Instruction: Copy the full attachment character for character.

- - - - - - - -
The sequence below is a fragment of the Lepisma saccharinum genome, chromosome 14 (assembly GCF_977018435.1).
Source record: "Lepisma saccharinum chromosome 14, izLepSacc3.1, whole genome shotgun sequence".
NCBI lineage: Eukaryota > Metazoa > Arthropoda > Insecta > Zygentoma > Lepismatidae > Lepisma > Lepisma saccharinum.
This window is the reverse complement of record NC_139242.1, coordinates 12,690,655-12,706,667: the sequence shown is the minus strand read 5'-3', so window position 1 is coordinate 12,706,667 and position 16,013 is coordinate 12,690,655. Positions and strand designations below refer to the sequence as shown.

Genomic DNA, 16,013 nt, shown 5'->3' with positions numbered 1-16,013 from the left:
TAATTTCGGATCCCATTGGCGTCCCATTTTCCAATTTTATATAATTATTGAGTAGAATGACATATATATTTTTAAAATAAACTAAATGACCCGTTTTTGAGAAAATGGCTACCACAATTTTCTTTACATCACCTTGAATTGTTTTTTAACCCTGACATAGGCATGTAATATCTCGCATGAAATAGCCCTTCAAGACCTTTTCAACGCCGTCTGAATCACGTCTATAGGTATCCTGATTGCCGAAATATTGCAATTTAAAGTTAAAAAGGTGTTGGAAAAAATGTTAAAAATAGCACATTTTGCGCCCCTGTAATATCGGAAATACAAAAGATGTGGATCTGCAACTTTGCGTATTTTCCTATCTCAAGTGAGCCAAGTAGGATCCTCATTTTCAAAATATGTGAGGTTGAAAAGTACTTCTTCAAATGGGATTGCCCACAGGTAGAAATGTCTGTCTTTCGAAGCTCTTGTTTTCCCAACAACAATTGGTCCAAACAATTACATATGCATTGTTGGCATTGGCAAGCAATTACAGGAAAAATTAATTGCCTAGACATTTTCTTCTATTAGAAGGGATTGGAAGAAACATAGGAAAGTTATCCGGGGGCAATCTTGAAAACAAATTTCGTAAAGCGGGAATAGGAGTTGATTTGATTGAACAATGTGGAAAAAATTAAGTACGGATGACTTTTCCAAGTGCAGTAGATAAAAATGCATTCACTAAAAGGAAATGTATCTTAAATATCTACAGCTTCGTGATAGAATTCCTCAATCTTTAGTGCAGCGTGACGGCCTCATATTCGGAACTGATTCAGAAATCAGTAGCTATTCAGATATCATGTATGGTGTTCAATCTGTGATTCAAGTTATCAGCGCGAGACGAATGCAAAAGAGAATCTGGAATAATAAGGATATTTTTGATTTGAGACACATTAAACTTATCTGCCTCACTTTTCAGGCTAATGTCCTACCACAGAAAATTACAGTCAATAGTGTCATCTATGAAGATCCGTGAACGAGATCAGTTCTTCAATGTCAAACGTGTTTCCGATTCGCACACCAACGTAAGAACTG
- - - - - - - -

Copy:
The sequence below is a fragment of the Lepisma saccharinum genome, chromosome 14 (assembly GCF_977018435.1).
Source record: "Lepisma saccharinum chromosome 14, izLepSacc3.1, whole genome shotgun sequence".
NCBI lineage: Eukaryota > Metazoa > Arthropoda > Insecta > Zygentoma > Lepismatidae > Lepisma > Lepisma saccharinum.
This window is the reverse complement of record NC_139242.1, coordinates 12,690,655-12,706,667: the sequence shown is the minus strand read 5'-3', so window position 1 is coordinate 12,706,667 and position 16,013 is coordinate 12,690,655. Positions and strand designations below refer to the sequence as shown.

Genomic DNA, 16,013 nt, shown 5'->3' with positions numbered 1-16,013 from the left:
TAATTTCGGATCCCATTGGCGTCCCATTTTCCAATTTTATATAATTATTGAGTAGAATGACATATATATTTTTAAAATAAACTAAATGACCCGTTTTTGAGAAAATGGCTACCACAATTTTCTTTACATCACCTTGAATTGTTTTTTAACCCTGACATAGGCATGTAATATCTCGCATGAAATAGCCCTTCAAGACCTTTTCAACGCCGTCTGAATCACGTCTATAGGTATCCTGATTGCCGAAATATTGCAATTTAAAGTTAAAAAGGTGTTGGAAAAAATGTTAAAAATAGCACATTTTGCGCCCCTGTAATATCGGAAATACAAAAGATGTGGATCTGCAACTTTGCGTATTTTCCTATCTCAAGTGAGCCAAGTAGGATCCTCATTTTCAAAATATGTGAGGTTGAAAAGTACTTCTTCAAATGGGATTGCCCACAGGTAGAAATGTCTGTCTTTCGAAGCTCTTGTTTTCCCAACAACAATTGGTCCAAACAATTACATATGCATTGTTGGCATTGGCAAGCAATTACAGGAAAAATTAATTGCCTAGACATTTTCTTCTATTAGAAGGGATTGGAAGAAACATAGGAAAGTTATCCGGGGGCAATCTTGAAAACAAATTTCGTAAAGCGGGAATAGGAGTTGATTTGATTGAACAATGTGGAAAAAATTAAGTACGGATGACTTTTCCAAGTGCAGTAGATAAAAATGCATTCACTAAAAGGAAATGTATCTTAAATATCTACAGCTTCGTGATAGAATTCCTCAATCTTTAGTGCAGCGTGACGGCCTCATATTCGGAACTGATTCAGAAATCAGTAGCTATTCAGATATCATGTATGGTGTTCAATCTGTGATTCAAGTTATCAGCGCGAGACGAATGCAAAAGAGAATCTGGAATAATAAGGATATTTTTGATTTGAGACACATTAAACTTATCTGCCTCACTTTTCAGGCTAATGTCCTACCACAGAAAATTACAGTCAATAGTGTCATCTATGAAGATCCGTGAACGAGATCAGTTCTTCAATGTCAAACGTGTTTCCGATTCGCACACCAACGTAAGAACTG